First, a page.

Beth,
    This "Q&A Spotlight" article reflects a variety of opinions and viewpoints. My own opinion is that if you want air conditioning, you might as well let your heat pump provide heating as well. That way you don't need to install a radiant floor heating system, and you will save many thousands of dollars.

    If your house has an open floor plan, a couple of ductless minisplits (or one ductless minisplit plus a ducted minisplit) will probably meet all of the space heating and air conditioning loads of your home.

    For more information on these issues, see these two articles:

    All About Radiant Floors

    Just Two Minisplits Heat and Cool the Whole House

    -- Martin Holladay

  5. Alec Shalinsky | | #5

    Living in a super insulated house
    Lance, We have a super insulated house (passive compatible) in a similar climate. We have no active heat source in the house. And no cooling either. We depend on solar radiation (big windows) for heat and cool breezes in the summer for cool. We installed a hydronic system, but it has never been turned on. We depend on high performance windows (www.vettawindows.com) and lots of insulation in the walls (like you are doing).
    The problem with using a ductless for heat, is that the OBC does not recognize this unit as a primary heat source, so something else needs to be present. This could be baseboard heaters, for example, which may not be ever used. The other problem with hydronic in a superinsulated house is the lag time. The slab will stay warm for hours after the thermostat has said "off". The problem is overheating the house. In a well built home, a heating system that turns off "now" is far more effective.
    Also remember that high wall insulation increases transmittance time (the time required for heat/cold to penetrate the building envelope), and proper shading in the summer, and "summer bypass" on the HRV will all help with the cooling situation at little or no extra cost.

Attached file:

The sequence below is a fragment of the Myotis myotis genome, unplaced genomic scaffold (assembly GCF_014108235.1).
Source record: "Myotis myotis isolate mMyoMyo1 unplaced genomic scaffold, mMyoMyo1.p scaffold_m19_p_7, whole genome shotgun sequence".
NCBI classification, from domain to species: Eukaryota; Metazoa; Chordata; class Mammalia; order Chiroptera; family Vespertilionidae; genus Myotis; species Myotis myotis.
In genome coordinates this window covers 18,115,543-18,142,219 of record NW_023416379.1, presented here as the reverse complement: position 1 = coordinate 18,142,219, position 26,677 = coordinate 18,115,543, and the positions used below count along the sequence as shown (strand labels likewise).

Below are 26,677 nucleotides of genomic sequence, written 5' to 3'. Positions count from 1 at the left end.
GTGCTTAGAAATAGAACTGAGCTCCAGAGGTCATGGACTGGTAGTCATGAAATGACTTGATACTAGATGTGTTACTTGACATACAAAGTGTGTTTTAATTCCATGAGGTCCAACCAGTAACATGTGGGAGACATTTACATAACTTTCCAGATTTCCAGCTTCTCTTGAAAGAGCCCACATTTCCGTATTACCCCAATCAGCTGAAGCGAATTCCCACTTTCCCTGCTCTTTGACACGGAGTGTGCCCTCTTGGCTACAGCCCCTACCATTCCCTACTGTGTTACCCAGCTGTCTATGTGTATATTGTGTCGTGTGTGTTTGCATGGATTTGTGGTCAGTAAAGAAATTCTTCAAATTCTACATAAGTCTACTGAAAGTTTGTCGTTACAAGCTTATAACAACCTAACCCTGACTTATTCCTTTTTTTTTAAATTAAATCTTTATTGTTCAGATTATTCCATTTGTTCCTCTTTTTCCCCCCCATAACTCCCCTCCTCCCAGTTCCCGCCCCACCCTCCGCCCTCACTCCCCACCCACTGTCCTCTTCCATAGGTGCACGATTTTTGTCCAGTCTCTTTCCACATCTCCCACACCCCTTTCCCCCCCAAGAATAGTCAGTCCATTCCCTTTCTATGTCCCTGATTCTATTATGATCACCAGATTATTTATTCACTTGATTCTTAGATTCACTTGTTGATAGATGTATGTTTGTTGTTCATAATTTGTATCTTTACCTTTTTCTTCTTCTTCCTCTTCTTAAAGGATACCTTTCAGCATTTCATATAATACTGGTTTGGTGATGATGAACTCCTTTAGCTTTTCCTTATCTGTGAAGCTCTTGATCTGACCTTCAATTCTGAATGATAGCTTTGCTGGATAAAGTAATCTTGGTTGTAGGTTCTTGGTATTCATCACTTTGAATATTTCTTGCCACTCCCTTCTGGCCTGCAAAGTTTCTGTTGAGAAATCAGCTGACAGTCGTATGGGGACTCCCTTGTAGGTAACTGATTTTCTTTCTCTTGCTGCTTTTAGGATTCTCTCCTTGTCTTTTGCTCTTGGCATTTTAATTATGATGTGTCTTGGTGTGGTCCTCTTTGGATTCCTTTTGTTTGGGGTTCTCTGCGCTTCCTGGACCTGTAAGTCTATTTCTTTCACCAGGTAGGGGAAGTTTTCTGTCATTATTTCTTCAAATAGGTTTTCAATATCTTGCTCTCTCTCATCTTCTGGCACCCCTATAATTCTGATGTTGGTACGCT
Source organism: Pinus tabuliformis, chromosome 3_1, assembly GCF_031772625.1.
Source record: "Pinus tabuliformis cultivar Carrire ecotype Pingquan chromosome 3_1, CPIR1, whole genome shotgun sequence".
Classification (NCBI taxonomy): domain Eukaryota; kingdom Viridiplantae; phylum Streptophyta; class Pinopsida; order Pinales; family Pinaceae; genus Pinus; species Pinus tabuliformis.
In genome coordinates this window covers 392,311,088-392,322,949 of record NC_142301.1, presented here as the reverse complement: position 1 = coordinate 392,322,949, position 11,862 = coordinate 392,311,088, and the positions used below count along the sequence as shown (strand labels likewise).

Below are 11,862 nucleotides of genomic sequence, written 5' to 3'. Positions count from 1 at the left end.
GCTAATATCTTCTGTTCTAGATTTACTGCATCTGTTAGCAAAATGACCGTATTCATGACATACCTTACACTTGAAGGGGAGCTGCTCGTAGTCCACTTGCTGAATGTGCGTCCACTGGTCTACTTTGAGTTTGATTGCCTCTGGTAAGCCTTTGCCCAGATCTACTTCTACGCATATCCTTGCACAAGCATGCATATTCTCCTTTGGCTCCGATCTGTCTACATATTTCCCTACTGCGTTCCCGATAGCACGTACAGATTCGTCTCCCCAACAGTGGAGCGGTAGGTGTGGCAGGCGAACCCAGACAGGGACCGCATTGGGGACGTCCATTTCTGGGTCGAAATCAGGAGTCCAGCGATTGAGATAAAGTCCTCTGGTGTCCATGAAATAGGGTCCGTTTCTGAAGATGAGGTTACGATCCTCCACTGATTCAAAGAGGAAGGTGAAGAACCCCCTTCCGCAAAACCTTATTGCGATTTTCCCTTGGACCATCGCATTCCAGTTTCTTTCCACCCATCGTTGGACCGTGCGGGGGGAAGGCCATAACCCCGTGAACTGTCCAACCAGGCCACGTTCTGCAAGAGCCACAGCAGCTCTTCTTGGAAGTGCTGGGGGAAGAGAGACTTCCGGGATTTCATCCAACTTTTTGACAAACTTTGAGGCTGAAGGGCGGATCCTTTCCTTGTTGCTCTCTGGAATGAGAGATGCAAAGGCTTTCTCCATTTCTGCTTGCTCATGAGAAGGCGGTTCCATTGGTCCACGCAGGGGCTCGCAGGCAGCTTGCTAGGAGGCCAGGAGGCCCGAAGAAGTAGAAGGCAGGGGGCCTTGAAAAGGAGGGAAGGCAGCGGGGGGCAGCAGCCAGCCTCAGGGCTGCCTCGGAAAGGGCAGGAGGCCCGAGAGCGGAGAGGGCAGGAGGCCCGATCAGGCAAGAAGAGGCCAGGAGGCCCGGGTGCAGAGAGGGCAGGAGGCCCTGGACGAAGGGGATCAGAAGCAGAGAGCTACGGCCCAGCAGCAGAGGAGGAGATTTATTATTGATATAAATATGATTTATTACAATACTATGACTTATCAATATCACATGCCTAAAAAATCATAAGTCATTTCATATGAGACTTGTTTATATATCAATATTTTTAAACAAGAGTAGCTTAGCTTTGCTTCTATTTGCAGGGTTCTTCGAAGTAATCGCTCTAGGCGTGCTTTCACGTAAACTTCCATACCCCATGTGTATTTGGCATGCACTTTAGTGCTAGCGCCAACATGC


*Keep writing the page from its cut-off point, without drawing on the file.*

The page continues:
My suggestion? Try the house for a year. Every situation is a bit different, and you may find that your house performs very well sans AC. Or install the tubing for a ductless or hydronic in the event that it might be required in the future.
    Good luck on your project.
    Alec

  6. Kevin Camfield | | #6

    Response to Li Ling Young
    Why do you say that the Build Equinox CERV pairs well with a mini-split?

    We are in the process of trying to decide on a heating system and are finding all of the standard tradeoffs. I would like to hear your opinion on how you would use the CERV with mini-splits. Also, do you have an idea of the average installed cost of the CERV?

  7. User avater GBA Editor
    Martin Holladay | | #7

    Response to Kevin Camfield
    Kevin,
    I urge you to read A Balanced Ventilation System With a Built-In Heat Pump. In my article, I reported that the installed cost of a CERV system is between $6,500 and $9,000.

    -- Martin Holladay

  8. Ross Elliott | | #8

    City of Ottawa
    One issue with point source heating in Ottawa is that the City is very strict about requiring a heat source in every room with an exterior wall, even if its an open plan. This means that if a ductless mini split on each floor will be able to handle the heating load, something will need to be added to every room.

    One way around this is to add heat to the ventilation system with an inline duct heater, and electric radiant floor heating in the rooms without a ventilation air supply diffuser.

    Dehumidification using the ventilation air would be excellent, if that is all that is required for us to stay comfortable in Ottawa.

  9. Kevin Camfield | | #9

    Response to Martin Holladay
    Martin,

    Thanks for reminding me about the article. Actually, I've read it. Frankly the title was so interesting it is what got me to subscribe to Green Building Advisor. I had forgotten that you had quoted an installation price. I'll go back and have another look.